The Lumberjack

Humboldt State hosts Startup Weekend

Startup Weekend participants were presented with free T-shirts at the entrance of the Green Room in Founders Hall. Photo by Bryan Ramirez.

Humboldt State hosted Startup Weekend, which gave locals the opportunity to launch a business. The event was held in Founders Hall last weekend.

During Startup Weekend, each participant was given a minute to present a pitch, which is then voted on by the participants to become a group.

Then, groups have the entire weekend to create an ideal model for that business to work and all the costs that will go into the project.

Norman Antonio Campos is a former HSU student majoring in business administration. Campos was one of the 60 participants to come to Humboldt State for a chance to make their idea a potential business.

Campos was eager, like many participants, to have his pitch heard, and looked forward to working with a group of dedicated students.

This weekend was important to many participants, because they had the opportunity to have their ideas heard.

“There are students that really want to start a business,” Campos said, “There is a lot of opportunity.”

Seth Wasylyszyn, 23, was one of the participants at Startup Weekend whose pitch was chosen to become a group. Wasylyszyn’s pitch was Diamond Child Care, a service that offers parents a more secure and safe way to have their children cared for.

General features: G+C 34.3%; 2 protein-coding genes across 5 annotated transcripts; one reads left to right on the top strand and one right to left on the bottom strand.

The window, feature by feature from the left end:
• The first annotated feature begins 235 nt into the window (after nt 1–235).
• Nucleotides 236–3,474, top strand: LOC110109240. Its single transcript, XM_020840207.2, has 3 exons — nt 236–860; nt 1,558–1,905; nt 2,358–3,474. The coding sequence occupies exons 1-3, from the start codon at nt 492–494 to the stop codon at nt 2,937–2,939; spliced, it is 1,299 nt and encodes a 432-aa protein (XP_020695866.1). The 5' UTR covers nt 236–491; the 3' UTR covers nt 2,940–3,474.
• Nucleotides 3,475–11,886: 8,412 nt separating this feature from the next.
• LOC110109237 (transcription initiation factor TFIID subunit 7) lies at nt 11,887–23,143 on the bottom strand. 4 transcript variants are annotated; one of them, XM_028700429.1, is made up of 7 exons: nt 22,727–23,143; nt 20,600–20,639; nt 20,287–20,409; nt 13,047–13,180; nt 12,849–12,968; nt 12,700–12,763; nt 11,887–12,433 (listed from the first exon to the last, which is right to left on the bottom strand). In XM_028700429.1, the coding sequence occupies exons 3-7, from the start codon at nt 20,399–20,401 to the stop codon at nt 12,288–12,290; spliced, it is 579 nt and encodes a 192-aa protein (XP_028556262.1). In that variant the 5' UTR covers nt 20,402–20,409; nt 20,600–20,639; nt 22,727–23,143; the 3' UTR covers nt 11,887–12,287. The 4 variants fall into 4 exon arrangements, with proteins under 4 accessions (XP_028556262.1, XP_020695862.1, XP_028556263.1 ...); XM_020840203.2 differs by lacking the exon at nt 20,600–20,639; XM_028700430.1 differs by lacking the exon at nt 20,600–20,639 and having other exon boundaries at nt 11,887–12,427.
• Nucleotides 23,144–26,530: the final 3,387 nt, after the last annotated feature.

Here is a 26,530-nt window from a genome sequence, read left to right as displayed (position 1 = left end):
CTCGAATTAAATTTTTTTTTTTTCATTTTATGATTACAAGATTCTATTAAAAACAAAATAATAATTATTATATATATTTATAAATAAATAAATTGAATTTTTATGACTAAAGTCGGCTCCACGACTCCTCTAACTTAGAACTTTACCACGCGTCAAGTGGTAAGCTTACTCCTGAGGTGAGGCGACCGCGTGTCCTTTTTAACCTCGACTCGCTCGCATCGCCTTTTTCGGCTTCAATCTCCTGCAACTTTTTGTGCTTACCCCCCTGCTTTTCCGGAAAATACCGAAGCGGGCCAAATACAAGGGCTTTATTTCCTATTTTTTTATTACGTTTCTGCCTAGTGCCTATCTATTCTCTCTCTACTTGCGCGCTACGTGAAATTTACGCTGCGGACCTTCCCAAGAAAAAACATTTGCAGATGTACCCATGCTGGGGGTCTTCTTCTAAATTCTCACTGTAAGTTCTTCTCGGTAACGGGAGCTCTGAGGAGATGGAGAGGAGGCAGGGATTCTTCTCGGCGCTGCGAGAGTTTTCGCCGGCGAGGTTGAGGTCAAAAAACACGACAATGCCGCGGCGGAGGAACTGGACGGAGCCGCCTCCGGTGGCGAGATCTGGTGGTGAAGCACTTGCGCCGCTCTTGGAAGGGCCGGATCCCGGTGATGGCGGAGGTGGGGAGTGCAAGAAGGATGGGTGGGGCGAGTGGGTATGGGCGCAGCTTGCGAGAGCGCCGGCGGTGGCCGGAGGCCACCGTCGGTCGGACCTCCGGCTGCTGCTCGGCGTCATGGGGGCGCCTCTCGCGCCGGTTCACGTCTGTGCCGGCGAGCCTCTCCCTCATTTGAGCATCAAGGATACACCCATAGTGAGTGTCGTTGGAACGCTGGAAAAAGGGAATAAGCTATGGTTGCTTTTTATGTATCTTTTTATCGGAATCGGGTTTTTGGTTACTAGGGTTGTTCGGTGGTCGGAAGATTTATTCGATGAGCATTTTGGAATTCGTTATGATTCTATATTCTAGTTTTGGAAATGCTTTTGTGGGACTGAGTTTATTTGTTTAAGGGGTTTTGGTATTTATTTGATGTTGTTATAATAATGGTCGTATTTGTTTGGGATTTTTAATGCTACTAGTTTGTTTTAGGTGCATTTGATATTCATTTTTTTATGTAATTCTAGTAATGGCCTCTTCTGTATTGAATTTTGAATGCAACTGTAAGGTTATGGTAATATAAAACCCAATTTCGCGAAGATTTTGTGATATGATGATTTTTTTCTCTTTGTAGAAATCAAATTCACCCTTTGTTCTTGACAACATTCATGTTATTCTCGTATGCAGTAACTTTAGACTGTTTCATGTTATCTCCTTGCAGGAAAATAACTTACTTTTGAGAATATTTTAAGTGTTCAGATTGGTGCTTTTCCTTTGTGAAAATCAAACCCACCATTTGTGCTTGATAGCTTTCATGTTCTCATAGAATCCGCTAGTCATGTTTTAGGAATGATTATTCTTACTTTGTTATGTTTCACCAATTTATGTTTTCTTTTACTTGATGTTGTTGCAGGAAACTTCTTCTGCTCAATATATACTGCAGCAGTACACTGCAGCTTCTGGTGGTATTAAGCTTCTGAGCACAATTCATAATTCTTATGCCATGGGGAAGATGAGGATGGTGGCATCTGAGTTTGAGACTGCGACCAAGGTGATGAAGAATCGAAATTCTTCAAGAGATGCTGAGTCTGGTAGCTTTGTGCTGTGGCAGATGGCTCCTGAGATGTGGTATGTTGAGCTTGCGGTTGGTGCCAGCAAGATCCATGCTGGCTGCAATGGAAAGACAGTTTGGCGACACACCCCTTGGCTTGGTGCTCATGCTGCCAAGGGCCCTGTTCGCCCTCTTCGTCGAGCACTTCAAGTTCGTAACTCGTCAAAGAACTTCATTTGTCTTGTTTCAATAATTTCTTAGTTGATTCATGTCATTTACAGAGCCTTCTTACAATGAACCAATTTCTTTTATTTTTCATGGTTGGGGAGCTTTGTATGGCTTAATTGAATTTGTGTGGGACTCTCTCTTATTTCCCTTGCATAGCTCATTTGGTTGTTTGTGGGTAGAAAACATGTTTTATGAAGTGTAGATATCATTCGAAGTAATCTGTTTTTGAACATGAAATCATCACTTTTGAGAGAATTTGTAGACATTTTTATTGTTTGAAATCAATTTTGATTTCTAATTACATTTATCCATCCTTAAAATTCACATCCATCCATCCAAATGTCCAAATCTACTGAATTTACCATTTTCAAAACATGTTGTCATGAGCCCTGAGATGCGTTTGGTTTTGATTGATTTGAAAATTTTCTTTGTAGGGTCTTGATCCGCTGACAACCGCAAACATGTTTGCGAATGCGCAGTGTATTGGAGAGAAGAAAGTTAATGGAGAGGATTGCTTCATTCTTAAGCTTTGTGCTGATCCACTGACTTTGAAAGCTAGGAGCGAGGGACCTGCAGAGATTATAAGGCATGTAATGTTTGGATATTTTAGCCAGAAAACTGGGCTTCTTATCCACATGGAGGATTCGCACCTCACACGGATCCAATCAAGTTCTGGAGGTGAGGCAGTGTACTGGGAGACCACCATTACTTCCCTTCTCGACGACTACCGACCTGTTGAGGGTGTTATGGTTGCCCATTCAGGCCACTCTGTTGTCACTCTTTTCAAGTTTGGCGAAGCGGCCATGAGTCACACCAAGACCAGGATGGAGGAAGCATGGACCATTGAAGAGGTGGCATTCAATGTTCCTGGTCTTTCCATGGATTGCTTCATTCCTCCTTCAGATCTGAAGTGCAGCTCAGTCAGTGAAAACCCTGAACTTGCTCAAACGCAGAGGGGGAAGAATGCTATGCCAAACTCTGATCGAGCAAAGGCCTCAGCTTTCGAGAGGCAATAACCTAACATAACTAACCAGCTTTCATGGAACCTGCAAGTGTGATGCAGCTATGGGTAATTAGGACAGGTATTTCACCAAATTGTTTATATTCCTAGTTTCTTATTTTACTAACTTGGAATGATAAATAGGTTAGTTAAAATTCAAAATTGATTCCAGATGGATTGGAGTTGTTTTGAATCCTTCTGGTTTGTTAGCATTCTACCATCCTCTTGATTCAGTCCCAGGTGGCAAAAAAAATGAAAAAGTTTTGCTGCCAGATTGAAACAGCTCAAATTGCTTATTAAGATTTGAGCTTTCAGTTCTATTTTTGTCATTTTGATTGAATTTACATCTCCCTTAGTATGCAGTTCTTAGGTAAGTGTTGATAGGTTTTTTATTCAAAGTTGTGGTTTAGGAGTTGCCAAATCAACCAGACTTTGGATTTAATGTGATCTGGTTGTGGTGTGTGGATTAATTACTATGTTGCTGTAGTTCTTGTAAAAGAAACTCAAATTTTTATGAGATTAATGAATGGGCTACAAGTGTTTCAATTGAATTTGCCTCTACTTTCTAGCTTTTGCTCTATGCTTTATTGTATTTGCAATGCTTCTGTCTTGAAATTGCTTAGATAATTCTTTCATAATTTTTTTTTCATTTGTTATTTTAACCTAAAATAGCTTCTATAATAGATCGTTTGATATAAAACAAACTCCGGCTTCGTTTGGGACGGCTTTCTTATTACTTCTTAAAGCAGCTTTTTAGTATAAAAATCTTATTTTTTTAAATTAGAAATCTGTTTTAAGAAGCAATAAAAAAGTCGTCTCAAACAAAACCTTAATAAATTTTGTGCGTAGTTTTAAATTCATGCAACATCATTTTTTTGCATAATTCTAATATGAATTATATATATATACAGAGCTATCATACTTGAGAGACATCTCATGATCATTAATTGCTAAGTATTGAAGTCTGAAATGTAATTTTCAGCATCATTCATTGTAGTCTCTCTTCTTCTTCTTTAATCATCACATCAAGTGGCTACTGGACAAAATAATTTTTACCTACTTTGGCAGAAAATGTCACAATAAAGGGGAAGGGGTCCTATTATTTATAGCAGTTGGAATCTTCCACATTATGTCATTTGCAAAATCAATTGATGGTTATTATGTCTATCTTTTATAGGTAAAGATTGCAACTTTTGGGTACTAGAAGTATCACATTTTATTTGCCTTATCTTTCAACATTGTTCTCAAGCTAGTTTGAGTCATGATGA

“It should be fun,” Wasylyszyn said. “Some contacts to have should be good.”

Another pitch that went on to become a group was RentEmber. RentEmber pitched to become a web-based app that rented out tools locally. The app helps regular people have access to tools at any time they wish. The app charges the person for the time they use the tool.

A group that came out of all the groups was Color. Color was a pitched makeup business that would help reach all skin shades, instead of only having about three shades. This group tackled the issue of the lack of beauty supply options for people of color.

Wesley McKee, 21, is a former College of the Redwoods student that participated in the event. McKee pitched an idea for a van repair service called Van Lyfe.

“This seemed like a good practice run,” McKee said. “I felt a little scared. I didn’t know what to expect.”

McKee’s pitch was changed into a new idea, which he called the Redwood Wrench Collective. The Redwood Wrench Collective was a business idea to bring a safe space for people who have an interest in cars to work on and fix up their cars.

The Redwood Wrench Collective aims to lower the costs of repairs by giving people access to the tools they need.

The Redwood Wrench Collective was the smallest group of the whole event.  McKee led his small group to victory when, at the end of judging, it was announced they had won.

“I didn’t really expect to win,” McKee said. “Now I am running a business, like fuck.”